Bathroom bills

Totally pro-LGBT slant? Religious liberty in scare quotes? Well, that's Fox News for you ...

Totally pro-LGBT slant? Religious liberty in scare quotes? Well, that's Fox News for you ...

You really have to love readers who pay close attention and are willing to tilt at windmills every now and then.

Consider this note from a GetReligion reader — a radio pro — who kept his skepticism meter turned up, even when looking for liberal bias in a rather unusual place. The headline on this rather ordinary politics-meets-business story (with religion lurking in the background, of course) is: “Amazon opposes anti-LGBT Tennessee legislation amid activist pressure.”

Yes, that’s Fox News for ya. Our pro-journalism reader sent me an email that noted the following:

Fox is usually considered friendly to conservatives, right? Then why isn't there a single quote — count 'em, ZERO — in this story from someone defending the legislation? And why did they do this: "Sponsors of the bills claim they are trying to protect 'religious freedom'"? Scare quotes around "religious freedom"? Really?

The only thing that I disagree with in that note is that I don’t think one needs to be a “conservative” to defend the old-school, liberal model of the press that asked journalists to talk to people on both sides of a hot, divisive issue, while treating their views with respect. Then again, I am also old enough to remember the church-state good old days (that would be the Clinton administration) when you didn’t need to be a “conservative” to back an old-school liberal take on religious liberty (minus the scare quotes).

What does this Fox News story have to say? The problem isn’t that it includes lots of material from LGBT activists who oppose this legislation. That’s a big part of the story. The journalism problem here is that the story totally embraces, as neutral fact, the cultural left’s views on what the legislation would do. This starts right up top:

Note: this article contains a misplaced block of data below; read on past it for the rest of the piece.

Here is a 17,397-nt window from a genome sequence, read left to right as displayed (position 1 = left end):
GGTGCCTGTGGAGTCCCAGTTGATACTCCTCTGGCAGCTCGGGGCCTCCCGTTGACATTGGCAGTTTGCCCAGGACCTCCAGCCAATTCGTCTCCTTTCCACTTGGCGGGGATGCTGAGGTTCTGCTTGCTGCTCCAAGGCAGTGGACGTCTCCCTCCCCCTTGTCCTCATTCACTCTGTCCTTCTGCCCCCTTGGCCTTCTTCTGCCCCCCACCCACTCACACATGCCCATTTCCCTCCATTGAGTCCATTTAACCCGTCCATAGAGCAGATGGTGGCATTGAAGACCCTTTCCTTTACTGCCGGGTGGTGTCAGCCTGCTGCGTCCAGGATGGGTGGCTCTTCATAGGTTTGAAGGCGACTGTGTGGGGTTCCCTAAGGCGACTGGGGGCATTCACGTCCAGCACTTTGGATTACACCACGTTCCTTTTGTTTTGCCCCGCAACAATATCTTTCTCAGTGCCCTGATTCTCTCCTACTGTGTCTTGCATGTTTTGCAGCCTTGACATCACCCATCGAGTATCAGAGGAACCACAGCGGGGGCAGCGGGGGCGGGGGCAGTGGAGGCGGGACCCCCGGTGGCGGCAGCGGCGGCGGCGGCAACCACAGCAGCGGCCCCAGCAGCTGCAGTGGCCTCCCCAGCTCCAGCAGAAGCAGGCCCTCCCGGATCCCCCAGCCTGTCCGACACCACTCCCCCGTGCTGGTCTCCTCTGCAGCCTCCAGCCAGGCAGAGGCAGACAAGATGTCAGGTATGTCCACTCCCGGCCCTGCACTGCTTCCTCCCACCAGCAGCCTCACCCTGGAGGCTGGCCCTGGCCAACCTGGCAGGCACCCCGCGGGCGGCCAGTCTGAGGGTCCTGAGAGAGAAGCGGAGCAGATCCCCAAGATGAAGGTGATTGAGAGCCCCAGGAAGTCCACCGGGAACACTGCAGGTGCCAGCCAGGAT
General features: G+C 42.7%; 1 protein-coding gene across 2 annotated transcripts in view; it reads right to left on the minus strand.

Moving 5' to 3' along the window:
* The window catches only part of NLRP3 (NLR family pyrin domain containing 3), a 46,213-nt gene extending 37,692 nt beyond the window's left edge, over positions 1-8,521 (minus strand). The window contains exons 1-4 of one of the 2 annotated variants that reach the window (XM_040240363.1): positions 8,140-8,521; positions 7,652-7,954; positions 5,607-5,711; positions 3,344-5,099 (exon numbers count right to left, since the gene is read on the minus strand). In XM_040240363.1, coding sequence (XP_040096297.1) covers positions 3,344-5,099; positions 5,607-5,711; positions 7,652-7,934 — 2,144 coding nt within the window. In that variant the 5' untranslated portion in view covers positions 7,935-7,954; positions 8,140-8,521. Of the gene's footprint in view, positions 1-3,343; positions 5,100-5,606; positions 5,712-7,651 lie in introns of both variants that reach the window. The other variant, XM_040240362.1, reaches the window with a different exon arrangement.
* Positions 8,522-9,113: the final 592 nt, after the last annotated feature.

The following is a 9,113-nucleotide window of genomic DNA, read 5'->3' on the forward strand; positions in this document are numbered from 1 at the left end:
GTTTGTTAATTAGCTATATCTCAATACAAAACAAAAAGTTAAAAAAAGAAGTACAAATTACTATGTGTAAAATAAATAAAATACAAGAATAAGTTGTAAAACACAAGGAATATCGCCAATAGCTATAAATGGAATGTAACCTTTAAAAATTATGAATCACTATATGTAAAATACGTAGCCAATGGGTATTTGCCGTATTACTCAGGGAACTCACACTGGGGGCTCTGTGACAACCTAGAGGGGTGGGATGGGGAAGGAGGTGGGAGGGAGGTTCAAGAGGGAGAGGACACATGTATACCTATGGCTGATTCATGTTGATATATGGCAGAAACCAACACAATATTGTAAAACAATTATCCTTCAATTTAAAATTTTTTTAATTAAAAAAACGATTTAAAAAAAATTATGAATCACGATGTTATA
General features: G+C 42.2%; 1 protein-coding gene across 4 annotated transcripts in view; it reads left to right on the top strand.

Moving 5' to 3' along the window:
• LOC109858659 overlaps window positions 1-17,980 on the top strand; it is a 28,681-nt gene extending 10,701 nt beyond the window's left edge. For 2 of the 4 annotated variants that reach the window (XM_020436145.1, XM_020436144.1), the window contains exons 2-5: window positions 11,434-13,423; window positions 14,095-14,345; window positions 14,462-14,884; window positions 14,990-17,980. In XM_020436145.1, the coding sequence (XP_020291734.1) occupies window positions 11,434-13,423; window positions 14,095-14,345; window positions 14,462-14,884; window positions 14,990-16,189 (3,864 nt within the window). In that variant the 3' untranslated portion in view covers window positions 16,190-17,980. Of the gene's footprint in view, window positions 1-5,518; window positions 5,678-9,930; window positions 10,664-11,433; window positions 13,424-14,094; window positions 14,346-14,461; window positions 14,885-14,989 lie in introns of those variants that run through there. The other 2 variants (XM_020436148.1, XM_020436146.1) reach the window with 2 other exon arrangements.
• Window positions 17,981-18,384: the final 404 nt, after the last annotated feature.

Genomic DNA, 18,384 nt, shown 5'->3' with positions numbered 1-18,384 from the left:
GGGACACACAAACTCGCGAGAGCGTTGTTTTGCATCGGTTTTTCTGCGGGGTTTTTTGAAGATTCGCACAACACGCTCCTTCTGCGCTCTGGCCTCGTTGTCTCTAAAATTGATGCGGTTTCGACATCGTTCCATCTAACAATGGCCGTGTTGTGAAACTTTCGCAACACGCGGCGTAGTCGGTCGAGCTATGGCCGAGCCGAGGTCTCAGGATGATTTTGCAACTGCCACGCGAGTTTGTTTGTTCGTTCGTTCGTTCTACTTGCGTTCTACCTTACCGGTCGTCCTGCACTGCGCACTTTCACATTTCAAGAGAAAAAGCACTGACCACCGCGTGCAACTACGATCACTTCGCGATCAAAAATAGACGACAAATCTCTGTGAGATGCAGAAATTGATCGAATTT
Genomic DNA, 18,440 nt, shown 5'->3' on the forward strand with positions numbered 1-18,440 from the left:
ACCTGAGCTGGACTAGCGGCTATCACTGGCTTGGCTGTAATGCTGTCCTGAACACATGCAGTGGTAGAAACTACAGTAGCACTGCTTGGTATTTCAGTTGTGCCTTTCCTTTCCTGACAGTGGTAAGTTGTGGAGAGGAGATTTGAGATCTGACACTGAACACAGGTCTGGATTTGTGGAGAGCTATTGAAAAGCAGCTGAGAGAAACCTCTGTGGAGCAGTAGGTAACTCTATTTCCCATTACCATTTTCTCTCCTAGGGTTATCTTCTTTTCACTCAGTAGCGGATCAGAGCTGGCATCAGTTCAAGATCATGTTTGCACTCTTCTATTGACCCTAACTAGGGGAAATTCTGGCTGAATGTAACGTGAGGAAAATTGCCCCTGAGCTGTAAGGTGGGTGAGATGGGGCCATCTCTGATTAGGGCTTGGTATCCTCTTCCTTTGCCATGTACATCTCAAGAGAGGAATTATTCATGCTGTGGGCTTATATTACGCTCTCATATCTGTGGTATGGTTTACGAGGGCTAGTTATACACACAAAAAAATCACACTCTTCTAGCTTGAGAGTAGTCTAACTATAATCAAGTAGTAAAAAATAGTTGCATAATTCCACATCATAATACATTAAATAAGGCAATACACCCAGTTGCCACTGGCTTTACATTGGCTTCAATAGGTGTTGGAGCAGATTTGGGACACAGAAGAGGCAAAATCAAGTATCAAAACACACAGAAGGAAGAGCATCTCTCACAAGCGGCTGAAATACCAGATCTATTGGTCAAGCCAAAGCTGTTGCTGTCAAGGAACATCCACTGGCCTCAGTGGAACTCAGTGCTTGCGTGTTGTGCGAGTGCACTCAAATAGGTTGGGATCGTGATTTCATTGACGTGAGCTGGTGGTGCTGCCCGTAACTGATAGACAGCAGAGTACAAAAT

Amazon has signed a letter opposing a raft of anti-LGBT legislation in Tennessee as the tech giant plans to expand its presence in the business-friendly state.

"Legislation that explicitly or implicitly allows discrimination against LGBT people and their families creates unnecessary liability for talent recruitment and retention, tourism, and corporate investment to the state," the open letter to Tennesse legislators states.

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The sky is falling! The sky is falling! Transgender bathroom bill unveiled in Texas

The sky is falling! The sky is falling! Transgender bathroom bill unveiled in Texas

Even if you live far from the Lone Star State, the weeping and gnashing of teeth — on the part of the news media — were difficult to miss last week.

Suffice it to say that elite journalists are beside themselves over this: Top Texas Republicans seem intent on heading down the same dangerous, discriminatory path as North Carolina. At least that's the slanted perspective that major newspapers advanced after Thursday's unveiling of a Texas "bathroom bill" (scare quotes courtesy of the news media).

In the following "news story" lede, please help me count how many different ways the Dallas Morning News editorializes its concerns:

AUSTIN -- Cities like Dallas and Austin could have to undo local laws that protect transgender people from discrimination if Texas passes the so-called bathroom bill unveiled Thursday, a proposal panned by the business community that's wreaked havoc on other states' economies.

OK, what's your count?

I got five:

1. "could have to undo local laws"

2. "that protect transgender people from discrimination"

3. "the so-called bathroom bill"

4. "a proposal panned by the business community"

5. "that's wreaked havoc on other states' economies"

Man, I sure hope the Dallas Morning News doesn't waste space by writing a separate editorial on this subject. Just include a note on the opinion page referring to the front-page "news story."

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Year-beginner for 2017: Sarah Pulliam Bailey, and moi, see more battles over religious liberty

Year-beginner for 2017: Sarah Pulliam Bailey, and moi, see more battles over religious liberty

Ever since the 1980s, I have been telling editors and journalists that conflicts about religious liberty were going cause some of the biggest news stories on the American horizon.